Published in the Ottawa Citizen, December 6, 2012
By Andrew Seymour
For the original posting, click HERE.
OTTAWA — A criminal defence lawyer became the target of a police sting after posting what was supposed to be confidential allegations against one of his clients online.
David Anber took to the web in an attempt to find someone who could help him read blacked-out portions of disclosure documents provided to him by the Crown and outlining evidence against his client.
The document also contained the client’s name, picture, date of birth, employment details and phone and credit card numbers as well as copies of her driver’s licence, pay slip and a bank account printout.
In his online post, Anber wrote that, as a lawyer, he frequently receives portable document format (pdf) documents that have been unnecessarily redacted.
“It wastes time to have to ask a judge to order the other party to unredact information,” Anber wrote in the post. “I would like a simple program that can allow me to remove black boxes redactions and to save them in their unredacted format in pdf.”
An Australian man who saw the post contacted Ottawa police, who in turn launched an undercover sting.
A detective posing as “Mark” from Florida told Anber he had a program that could reveal blacked-out material, according to an affidavit filed in court. The detective offered to send Anber an unredacted version of the document so he could see the program is working.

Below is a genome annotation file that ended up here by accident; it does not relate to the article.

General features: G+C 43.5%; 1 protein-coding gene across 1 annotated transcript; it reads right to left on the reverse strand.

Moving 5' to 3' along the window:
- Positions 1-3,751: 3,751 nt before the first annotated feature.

Anber agreed to pay the detective $500 for the software after indicating he “wanted to use it on more than just this one file,” according to the affidavit.
Following the police investigation, the Crown immediately sought an order from a judge requiring Anber to return the disclosure. Anber had breached an undertaking not to disseminate the documents when he posted them online.
The woman, who is no longer represented by Anber, didn’t know he was posting the material on the web.
On Monday, Ontario Superior Court Justice Robert Maranger called Anber’s conduct “egregious” and ordered that he return all disclosure provided to him by the Crown in relation to the woman’s case. He was also ordered to return all copies of electronic disclosure provided to him in relation to any other case.
Maranger also ordered that Anber be mentored by three senior lawyers for a minimum of one hour a week for the next three months.
Anber, who apologized in court for what he had done, voluntarily reported himself to the Law Society of Upper Canada, the regulatory body that oversees the conduct of lawyers in Ontario.
Anber declined to comment when reached by the Citizen Thursday.
The law society is likely to conduct its own investigation and Anber could face disciplinary proceedings.
If Anber is found to have violated codes of professional conduct, he could face penalties ranging from a reprimand to disbarment and the loss of his license.